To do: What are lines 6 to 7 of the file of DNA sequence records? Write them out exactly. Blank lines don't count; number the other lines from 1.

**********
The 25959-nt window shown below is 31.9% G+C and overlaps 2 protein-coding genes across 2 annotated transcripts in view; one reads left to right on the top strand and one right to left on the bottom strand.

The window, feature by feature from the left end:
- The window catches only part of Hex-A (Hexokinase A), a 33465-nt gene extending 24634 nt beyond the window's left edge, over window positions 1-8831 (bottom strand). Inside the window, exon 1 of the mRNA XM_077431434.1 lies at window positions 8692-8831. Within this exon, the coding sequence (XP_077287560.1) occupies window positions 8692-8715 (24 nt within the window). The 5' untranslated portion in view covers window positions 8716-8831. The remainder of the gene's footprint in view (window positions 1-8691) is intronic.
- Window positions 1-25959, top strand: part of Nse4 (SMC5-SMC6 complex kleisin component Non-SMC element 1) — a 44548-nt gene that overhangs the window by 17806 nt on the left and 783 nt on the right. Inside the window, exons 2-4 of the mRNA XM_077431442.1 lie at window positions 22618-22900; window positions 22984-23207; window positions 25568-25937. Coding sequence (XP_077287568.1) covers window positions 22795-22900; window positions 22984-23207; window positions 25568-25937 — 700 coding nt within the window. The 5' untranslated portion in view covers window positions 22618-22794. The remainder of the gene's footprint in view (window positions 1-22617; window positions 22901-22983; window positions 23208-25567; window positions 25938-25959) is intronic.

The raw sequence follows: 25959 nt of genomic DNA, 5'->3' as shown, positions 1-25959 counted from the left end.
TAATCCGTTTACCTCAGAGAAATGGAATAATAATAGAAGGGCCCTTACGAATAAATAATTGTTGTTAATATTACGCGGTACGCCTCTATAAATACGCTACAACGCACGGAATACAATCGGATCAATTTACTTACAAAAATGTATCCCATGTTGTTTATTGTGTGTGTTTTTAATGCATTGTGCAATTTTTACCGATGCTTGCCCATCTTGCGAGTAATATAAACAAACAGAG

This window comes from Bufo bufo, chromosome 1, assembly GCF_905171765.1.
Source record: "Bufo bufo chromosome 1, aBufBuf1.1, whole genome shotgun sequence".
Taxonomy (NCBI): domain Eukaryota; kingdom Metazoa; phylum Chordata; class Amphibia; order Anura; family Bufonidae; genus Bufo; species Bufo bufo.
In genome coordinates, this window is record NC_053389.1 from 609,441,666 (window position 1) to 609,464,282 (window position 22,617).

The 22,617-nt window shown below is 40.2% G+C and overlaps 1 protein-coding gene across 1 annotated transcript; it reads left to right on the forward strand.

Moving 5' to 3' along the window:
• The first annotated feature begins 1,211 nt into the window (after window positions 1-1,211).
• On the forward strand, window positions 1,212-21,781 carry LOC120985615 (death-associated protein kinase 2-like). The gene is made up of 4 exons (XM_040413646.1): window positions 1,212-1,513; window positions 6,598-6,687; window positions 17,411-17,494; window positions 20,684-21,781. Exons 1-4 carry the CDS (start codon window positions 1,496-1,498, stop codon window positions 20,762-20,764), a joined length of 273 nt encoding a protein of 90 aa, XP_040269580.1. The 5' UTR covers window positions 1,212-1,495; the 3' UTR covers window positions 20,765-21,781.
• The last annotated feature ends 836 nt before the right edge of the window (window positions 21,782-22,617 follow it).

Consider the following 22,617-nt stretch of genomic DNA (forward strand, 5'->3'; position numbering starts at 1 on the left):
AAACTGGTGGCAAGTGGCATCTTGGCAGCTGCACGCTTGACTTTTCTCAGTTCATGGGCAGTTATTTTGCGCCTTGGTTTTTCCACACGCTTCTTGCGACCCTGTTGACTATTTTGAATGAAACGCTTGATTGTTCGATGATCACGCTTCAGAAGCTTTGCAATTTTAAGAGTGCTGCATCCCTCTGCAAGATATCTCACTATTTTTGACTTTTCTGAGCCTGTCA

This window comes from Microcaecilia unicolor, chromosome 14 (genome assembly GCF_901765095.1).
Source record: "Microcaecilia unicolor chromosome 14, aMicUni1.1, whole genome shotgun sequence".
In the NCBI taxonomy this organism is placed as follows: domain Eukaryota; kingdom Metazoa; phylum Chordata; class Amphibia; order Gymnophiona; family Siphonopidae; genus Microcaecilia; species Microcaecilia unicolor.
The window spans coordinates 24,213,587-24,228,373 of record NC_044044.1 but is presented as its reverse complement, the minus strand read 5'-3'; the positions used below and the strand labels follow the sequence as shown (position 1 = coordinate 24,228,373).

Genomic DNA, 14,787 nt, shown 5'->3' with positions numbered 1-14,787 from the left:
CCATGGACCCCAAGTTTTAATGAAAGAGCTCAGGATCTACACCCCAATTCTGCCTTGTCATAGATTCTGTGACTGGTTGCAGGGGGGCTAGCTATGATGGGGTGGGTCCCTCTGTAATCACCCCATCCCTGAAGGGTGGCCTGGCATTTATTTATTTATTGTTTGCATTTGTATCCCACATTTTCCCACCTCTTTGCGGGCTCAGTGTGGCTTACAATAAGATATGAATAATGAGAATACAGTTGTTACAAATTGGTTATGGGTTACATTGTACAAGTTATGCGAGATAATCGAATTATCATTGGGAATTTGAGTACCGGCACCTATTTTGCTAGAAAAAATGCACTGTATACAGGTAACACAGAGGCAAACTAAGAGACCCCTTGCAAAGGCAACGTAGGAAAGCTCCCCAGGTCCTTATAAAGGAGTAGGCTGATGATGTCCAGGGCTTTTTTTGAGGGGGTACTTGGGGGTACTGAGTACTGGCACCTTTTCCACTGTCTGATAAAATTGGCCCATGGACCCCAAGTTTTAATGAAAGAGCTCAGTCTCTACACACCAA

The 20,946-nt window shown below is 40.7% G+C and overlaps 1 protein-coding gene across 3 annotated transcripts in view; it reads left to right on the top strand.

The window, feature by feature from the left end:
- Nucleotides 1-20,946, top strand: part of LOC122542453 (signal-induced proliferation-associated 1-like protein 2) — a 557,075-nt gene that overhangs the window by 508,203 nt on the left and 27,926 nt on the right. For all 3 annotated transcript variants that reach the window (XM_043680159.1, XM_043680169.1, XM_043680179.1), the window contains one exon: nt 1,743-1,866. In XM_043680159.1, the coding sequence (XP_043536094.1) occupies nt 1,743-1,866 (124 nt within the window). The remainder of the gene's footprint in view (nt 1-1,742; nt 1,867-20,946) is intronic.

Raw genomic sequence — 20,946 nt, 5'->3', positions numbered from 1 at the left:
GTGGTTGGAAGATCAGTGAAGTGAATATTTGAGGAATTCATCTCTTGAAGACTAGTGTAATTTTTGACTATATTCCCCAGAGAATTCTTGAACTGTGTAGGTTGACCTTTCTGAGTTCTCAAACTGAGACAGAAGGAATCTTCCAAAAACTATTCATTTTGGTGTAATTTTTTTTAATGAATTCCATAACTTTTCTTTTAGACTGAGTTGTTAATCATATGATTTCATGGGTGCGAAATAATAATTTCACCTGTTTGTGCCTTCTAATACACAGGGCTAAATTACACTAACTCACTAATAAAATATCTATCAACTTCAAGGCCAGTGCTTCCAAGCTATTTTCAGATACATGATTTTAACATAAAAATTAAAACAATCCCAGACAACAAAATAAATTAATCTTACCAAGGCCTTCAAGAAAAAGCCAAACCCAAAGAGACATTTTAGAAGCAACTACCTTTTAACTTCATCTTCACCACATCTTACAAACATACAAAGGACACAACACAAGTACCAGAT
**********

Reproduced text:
TAATCCGTTTACCTCAGAGAAATGGAATAATAATAGAAGGGCCCTTACGAATAAATAATTGTTGTTAATATTACGCGGTACGCCTCTATAAATACGCTACAACGCACGGAATACAATCGGATCAATTTACTTACAAAAATGTATCCCATGTTGTTTATTGTGTGTGTTTTTAATGCATTGTGCAATTTTTACCGATGCTTGCCCATCTTGCGAGTAATATAAACAAACAGAG

This window comes from Bufo bufo, chromosome 1, assembly GCF_905171765.1.